Last week, the American Institute of Architects (AIA) announced the Burton Barr Phoenix Central Library, a soaring Arizonan athenaeum designed by Will Bruder Architects, in collaboration with DWL Architects + Planners, as the winner of this year’s Twenty-five Year Award.
The prestigious award is conferred annually to a (still in good shape) building completed, in this case, between 1987 and 1997, that has “stood the test of time” for 25–35 years while continuing to “set standards of excellence for its “architectural design and significance.” Opened in 1995 as a new flagship branch for the Arizona capital city’s municipal library system, the Burton Barr Phoenix Central Library is, despite being on the younger side for this particular awards program, an early and high-profile public architecture project in which sustainable design principals, specifically passive design, played a central role in its creation.
As detailed by the AIA in its profile of the building, the sculptural 280,000-square-foot library on Central Avenue was envisioned as a “warehouse of knowledge” and incorporated “high-efficiency and innovative mechanical and lighting solutions” including 12-inch precast concrete walls, solar-shaded glazing systems, and sophisticated gas chillers before the advent of United States Green Building Council’s Leadership in Energy and Environmental Design (LEED) certification program, which first launched in 1998 following several years of development. (In 2010, 15 years after it debuted to the public, the library received LEED-EB (LEED for Existing Buildings) Silver designation.)
“The uses of libraries, worldwide, have of course evolved substantially over the past 25 years,” said Jonathan Moody, president and CEO of the Columbus, Ohio-headquartered architectural firm Moody Nolan, in his letter nominating the library for the award. “As this nomination makes clear, the Phoenix Central Library has proven highly adaptable to these changes and serves its purpose as well today as the day it opened.”
The nine-person jury award panel ultimately agreed with Moody’s view of the project, a building that Phoenix Mayor Kate Gallego referred to in a statement as being reflective of “the values and diligence of an engaged public, led by visionary civic leaders committed to making a mark of quality, inclusion, and sustainability in the urban core of Phoenix.”
In addition to its pre-LEED commitment to sustainability, the project was also notable in that the City of Phoenix, under the leadership of former mayor Terry Goddard, ultimately tapped a local team for the planned library despite casting a wide international net for potential architects. Both based in Phoenix, Will Bruder Architects (now based in Portland, Oregon) and DWL Architects + Planners came together as bruderDWLarchitects for the project and were ultimately chosen by the city’s selection committee. Other key members of the project team included the California office of Ove Arup & Partners (now known as Arup) in the role of MEP and structural engineer, Hook Engineering as civil engineer, and Sundt Corp as general contractor. Community engagement and rigorous research played heavily into the pre-design phases and, per the AIA, the “team did not broach an architectural concept until the program was well understood, the site analysis complete, and deep technical research logged.”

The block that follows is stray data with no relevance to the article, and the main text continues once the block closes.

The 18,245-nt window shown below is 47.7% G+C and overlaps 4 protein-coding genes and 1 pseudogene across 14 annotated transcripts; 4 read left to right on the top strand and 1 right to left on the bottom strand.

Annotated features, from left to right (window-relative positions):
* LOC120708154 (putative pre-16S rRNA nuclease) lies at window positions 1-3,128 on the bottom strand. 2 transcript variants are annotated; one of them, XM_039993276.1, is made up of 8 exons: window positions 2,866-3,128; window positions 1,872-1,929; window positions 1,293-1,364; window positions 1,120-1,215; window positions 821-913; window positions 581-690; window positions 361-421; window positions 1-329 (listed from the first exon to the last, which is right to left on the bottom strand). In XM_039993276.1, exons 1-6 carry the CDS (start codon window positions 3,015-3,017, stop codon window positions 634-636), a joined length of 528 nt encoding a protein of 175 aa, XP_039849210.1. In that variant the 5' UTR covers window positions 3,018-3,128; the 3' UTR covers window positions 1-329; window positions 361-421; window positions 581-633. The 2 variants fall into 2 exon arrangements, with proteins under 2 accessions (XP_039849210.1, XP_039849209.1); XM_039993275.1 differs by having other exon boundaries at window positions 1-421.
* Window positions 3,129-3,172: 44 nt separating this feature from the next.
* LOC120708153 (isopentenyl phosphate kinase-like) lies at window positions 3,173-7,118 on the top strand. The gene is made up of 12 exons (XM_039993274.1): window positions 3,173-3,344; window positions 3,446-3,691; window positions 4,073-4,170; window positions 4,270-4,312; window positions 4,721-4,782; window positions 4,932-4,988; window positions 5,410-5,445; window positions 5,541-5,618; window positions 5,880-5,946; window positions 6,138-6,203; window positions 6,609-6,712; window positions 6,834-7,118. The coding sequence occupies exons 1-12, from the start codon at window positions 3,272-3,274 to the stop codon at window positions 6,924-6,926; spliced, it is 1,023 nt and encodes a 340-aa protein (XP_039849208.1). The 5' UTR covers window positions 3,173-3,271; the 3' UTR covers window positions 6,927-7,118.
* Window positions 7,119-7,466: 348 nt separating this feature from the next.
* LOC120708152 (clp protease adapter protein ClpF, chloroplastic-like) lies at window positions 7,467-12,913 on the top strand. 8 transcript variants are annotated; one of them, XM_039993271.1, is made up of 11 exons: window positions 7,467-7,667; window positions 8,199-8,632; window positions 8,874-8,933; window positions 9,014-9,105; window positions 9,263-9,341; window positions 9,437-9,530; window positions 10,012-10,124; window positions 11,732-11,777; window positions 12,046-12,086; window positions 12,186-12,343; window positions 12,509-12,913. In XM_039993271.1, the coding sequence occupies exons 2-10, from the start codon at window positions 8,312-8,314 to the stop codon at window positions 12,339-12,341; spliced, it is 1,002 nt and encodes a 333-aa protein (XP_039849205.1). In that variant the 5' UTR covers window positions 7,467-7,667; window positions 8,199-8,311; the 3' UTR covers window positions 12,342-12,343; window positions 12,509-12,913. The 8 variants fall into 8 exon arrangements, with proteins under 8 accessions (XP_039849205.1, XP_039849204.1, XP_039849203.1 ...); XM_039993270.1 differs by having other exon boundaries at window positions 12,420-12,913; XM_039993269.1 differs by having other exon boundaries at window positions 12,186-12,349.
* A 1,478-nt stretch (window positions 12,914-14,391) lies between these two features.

bruderDWLarchitects’ intimacy with, and awe of, the surrounding desert landscape was, and continues to be, apparent in the design of the weathered copper-clad library, which has been likened to a manmade mesa in the heart of the Valley of the Sun.
“Rising above the low-slung urban fabric of the residential and commercial neighborhoods surrounding it, the library’s glazed north and south facades provide a fitting contrast and reveal its true nature, during the day and at night, by offering glimpses of its one million volume collection and the energy of its patrons,” wrote the AIA of the five-level building, which also features a magnificent, 90-foot-tall skylight atrium, a translucent central staircase emerging from a reflecting pool, a sprawling one-acre Great Reading Room on the fifth level, and a trio of high-speed glass elevators.
As noted by the AIA, Burton Barr Central Library, even over two decades after it first opened to the media-borrowing public, remains a top architectural destination in America’s fifth-most populous city and continues to “represent a source of great civic pride for the region.”
The 2020 winner of the AIA Twenty-five Year Award was Owen Moss Architects’ Conjunctive Points – The New City in Culver City, California.